The Vlachs of Lika, who were predominantly Catholic,[73] were ruled by Croatian princes and bishops, while Vlachs who lived along the Cetina river were more autonomous and were governed by Vlach princes, dukes and judges. They also paid more favorable taxes and were free from paying for pasture for their cattle. However, they were not completely free citizens and faced restrictions such as prohibitions on becoming court witnesses, jurors and officers. Their rights were contained in the "Vlach Paper" from 1476, which itself is an extension of the "Vlach Laws" from 1436. Both of these were written in Cyrillic and kept in the Franciscan monastery in Trsat.[74] Also, during this period, large numbers of Vlachs were traded or used as gifts between Croatian nobles, and local churches.[75]

In 1463, in the župa of Vrlika were mentioned Vlachs from the de genere Thwlich (Tulić), gifted by the King Matthias Corvinus to the local Croatian nobel Ivan Čubretić.[76] In 1481, by the king some Vlachs were settled in Lika.[77] In 1486-87 were mentioned at the Zrmanja river region, around the Kegalj-grad, because of land disputes with nobles Keglević.[78] In the 1504 document about war tributes, besides from Vrlika, were also mentioned Vlachs from Knin (Tinninienses), Obrovac (Obrowacz) and Nutjak.[79]

Another group or Vlachian term besides Morlachs was Ćići (ger. Tschitsche). In the early 15th century was mentioned as a surname in Istria, while in 1463 by priest Fraščić as a group who under Ivan Frankopan plunder Istrian territory beneath mountain Učka.[80] In 1499, the Carinthian parish priest Jakob Urnest mentioned a territory Czyschnlandt between Croatian and Bosnian kingdoms, which some consider to be the Cetina river region in southern Croatia.[81] In penal records of Trieste from the year 1500 contain an inscription of an accused who, when asked of his home country, replied Ciccio da Segna (Senj), while another man declared himself as Ciccio da S. Michele di Leme (Lim valley in Istria).[82][83] In 1523 and 1527, in the estate of Lupoglav were settled Tschizen aus Krabatten.[84] In 1528, Tschitschen were mentioned in regard of possible settling in Modruš and other lands as a resistance against Martolosi.[85] In 1530, they were prohibited to purchase grain in Novo Mesto and Metlika in Lower Carniola.[85] In 1539, royal commissioner Erasmo von Thurn submitted a request by Ćići to King Ferdinand if they could be given some deserted land on karst and Istria.[85] Also, previously in 1530 general commander Nikola Jurišić mentioned Vlachs who were commonly called Ćići (Valachi, quos vulgo Zytschn vocant),[80] while Slovenian diplomat Benedikt Kuripešič in his travel through Bosnia mentioned his use of Zitzen and Zigen as exonym, along Vlach and Martolosi, for the Serbs and Orthodox immigrants in Bosnia.[80][86][87]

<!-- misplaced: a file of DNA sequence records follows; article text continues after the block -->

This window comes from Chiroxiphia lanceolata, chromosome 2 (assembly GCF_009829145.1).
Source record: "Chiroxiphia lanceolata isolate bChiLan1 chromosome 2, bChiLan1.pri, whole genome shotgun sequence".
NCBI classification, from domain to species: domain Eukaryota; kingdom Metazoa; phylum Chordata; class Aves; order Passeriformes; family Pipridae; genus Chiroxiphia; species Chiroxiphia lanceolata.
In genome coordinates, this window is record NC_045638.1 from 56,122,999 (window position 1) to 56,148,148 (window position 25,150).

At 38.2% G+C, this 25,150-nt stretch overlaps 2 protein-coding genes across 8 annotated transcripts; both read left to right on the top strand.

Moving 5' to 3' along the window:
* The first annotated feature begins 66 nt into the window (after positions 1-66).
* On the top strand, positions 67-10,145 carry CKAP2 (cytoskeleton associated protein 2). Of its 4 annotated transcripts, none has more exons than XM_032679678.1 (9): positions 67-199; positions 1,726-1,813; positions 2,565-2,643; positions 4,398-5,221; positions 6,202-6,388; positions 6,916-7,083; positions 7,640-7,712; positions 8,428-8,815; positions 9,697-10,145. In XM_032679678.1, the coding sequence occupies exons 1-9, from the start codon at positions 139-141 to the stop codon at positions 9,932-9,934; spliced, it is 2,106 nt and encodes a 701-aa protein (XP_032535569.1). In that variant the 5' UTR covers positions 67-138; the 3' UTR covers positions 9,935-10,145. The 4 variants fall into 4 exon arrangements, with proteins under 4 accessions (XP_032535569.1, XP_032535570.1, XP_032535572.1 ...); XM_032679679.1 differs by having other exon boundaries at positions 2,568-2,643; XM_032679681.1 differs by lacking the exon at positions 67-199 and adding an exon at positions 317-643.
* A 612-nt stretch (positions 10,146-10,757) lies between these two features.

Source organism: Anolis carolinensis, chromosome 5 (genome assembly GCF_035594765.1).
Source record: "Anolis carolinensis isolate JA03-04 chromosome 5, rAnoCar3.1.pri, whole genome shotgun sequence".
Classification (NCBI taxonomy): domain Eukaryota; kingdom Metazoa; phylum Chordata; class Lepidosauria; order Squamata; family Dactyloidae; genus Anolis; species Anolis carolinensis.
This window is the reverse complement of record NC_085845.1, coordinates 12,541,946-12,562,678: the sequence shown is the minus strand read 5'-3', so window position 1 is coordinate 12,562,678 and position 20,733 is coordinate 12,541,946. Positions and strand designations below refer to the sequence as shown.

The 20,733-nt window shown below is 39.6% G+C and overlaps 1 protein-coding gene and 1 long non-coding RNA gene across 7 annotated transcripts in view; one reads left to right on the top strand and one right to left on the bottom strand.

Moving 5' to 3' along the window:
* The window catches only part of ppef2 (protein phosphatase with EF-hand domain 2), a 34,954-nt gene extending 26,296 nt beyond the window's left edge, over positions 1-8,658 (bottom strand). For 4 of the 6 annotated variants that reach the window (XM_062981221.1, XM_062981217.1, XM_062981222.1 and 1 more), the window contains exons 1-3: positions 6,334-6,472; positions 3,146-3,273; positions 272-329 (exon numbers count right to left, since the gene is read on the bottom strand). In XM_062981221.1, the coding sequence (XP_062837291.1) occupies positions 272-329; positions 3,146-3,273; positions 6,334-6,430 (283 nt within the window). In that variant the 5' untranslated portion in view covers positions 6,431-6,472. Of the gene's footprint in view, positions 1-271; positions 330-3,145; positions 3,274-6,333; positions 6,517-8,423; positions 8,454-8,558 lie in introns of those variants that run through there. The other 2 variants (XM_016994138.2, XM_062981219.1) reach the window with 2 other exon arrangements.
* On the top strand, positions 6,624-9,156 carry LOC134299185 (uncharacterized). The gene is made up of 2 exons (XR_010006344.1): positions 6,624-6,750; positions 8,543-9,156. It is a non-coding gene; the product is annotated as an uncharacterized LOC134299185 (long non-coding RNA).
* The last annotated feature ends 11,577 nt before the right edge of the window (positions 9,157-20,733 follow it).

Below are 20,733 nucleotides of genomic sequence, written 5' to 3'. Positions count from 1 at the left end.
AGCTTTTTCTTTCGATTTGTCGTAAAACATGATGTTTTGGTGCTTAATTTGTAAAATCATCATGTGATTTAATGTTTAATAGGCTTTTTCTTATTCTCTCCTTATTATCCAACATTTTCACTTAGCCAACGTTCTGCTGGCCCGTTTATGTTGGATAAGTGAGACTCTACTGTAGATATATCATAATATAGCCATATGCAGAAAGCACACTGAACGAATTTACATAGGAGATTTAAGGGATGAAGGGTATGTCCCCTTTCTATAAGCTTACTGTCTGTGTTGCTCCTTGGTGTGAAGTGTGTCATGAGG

Ottoman conquest and Austrian Empire[edit]

Vlach migrations to the Austrian Empire from the Ottoman Empire, and vice versa, were generally caused by the loss of financial status or privileges of Vlach Laws,[18] rather than from any form of ethnic or religious persecution.[88] Usually the migrations were caused or performed in periods after turbulent events, like Battle of Mohács (1526), the conquest of Dalmatia (1522), Lika and Krbava (1527-1528), and subsequent battles.[89] Many Vlachs served in Ottoman armies during their conquests.[88] As part of the military, they often served either as light cavalry or infantrymen, or irregular soldiers (martolosi).[90] However, since the movements of large Ottoman armies towards Inner Austria were rarely routed through Croatia-Slavonia, and military actions were focused on the vicinity of Jajce and Bihać, the role of the Uskok-Vlachs spying on the Ottomans was particularly important.[91]

The Vlach colonization of Žumberak started between 1530 and 1538,[18] when at the same time in Ottoman-conquered lands were canceled Vlachs laws until 1550, partially or altogether causing migration because of social and financial status.[92] In June 1531, around 1000 Vlachs, advised by Ivan Katzianer, settled in Kostel and Polajna, along the Kupa River near Žumberak, of which 700 were fit for military service.[93] The King Ferdinand I in September of 1538 responded to general commander Nikola Jurišić, who informed him about some Servian or Rascian captains and dukes who are willing to come with their people to serve in military service, that they were given privileges.[18] In October of the same year Jurišić informed the King that the Ban Petar Keglević and other nobles came from Ottoman-conquered territory with many Sirfen (Serbs). In the same letter, Jurišić informed the king about the Vlachs who "in our (Croatian) parts are called as Old Romans" (alt Römer genennt),[18] and that came with others from Turkish parts, to be given the same promises and privileges which were given to the Serbs.[18] In November, Ferdinand wrote to Keglević about "captains and dukes of the Rasians, or the Serbs, or the Vlachs, who are commonly called the Serbs" (capitanei et wayuode Rasciani sive Serviani atque Valachi, quos vulgo zrbschy vocant).[18]